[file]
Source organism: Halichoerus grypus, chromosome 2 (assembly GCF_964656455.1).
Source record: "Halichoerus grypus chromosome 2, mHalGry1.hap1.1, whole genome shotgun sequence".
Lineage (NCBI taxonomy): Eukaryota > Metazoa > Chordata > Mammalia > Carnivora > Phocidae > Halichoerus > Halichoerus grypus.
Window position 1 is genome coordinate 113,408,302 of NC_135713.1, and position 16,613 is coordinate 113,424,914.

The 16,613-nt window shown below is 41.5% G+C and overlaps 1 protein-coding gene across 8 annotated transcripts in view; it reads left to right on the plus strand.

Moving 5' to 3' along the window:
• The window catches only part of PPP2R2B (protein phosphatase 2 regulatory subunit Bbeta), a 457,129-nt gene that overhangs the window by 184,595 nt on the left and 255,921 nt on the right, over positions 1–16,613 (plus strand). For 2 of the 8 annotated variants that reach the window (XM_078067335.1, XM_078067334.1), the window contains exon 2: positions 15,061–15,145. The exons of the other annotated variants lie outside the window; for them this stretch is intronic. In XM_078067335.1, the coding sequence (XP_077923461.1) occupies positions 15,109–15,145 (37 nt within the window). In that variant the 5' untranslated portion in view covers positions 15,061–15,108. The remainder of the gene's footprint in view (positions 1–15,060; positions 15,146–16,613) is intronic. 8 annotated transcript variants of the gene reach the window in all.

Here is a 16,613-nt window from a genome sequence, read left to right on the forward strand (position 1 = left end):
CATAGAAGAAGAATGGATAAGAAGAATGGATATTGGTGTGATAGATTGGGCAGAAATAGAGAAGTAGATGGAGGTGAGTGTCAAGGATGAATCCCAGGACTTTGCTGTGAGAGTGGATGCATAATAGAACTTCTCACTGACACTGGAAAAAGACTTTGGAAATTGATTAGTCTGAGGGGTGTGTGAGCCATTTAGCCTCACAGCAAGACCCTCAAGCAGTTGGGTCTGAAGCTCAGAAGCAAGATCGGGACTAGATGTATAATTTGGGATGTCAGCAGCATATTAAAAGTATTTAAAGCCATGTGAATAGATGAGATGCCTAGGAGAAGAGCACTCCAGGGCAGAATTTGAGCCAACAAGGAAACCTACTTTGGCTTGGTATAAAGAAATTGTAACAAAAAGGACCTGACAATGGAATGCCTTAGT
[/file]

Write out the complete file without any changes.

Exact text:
Source organism: Halichoerus grypus, chromosome 2 (assembly GCF_964656455.1).
Source record: "Halichoerus grypus chromosome 2, mHalGry1.hap1.1, whole genome shotgun sequence".
Lineage (NCBI taxonomy): Eukaryota > Metazoa > Chordata > Mammalia > Carnivora > Phocidae > Halichoerus > Halichoerus grypus.
Window position 1 is genome coordinate 113,408,302 of NC_135713.1, and position 16,613 is coordinate 113,424,914.

The 16,613-nt window shown below is 41.5% G+C and overlaps 1 protein-coding gene across 8 annotated transcripts in view; it reads left to right on the plus strand.

Moving 5' to 3' along the window:
• The window catches only part of PPP2R2B (protein phosphatase 2 regulatory subunit Bbeta), a 457,129-nt gene that overhangs the window by 184,595 nt on the left and 255,921 nt on the right, over positions 1–16,613 (plus strand). For 2 of the 8 annotated variants that reach the window (XM_078067335.1, XM_078067334.1), the window contains exon 2: positions 15,061–15,145. The exons of the other annotated variants lie outside the window; for them this stretch is intronic. In XM_078067335.1, the coding sequence (XP_077923461.1) occupies positions 15,109–15,145 (37 nt within the window). In that variant the 5' untranslated portion in view covers positions 15,061–15,108. The remainder of the gene's footprint in view (positions 1–15,060; positions 15,146–16,613) is intronic. 8 annotated transcript variants of the gene reach the window in all.

Here is a 16,613-nt window from a genome sequence, read left to right on the forward strand (position 1 = left end):
CATAGAAGAAGAATGGATAAGAAGAATGGATATTGGTGTGATAGATTGGGCAGAAATAGAGAAGTAGATGGAGGTGAGTGTCAAGGATGAATCCCAGGACTTTGCTGTGAGAGTGGATGCATAATAGAACTTCTCACTGACACTGGAAAAAGACTTTGGAAATTGATTAGTCTGAGGGGTGTGTGAGCCATTTAGCCTCACAGCAAGACCCTCAAGCAGTTGGGTCTGAAGCTCAGAAGCAAGATCGGGACTAGATGTATAATTTGGGATGTCAGCAGCATATTAAAAGTATTTAAAGCCATGTGAATAGATGAGATGCCTAGGAGAAGAGCACTCCAGGGCAGAATTTGAGCCAACAAGGAAACCTACTTTGGCTTGGTATAAAGAAATTGTAACAAAAAGGACCTGACAATGGAATGCCTTAGT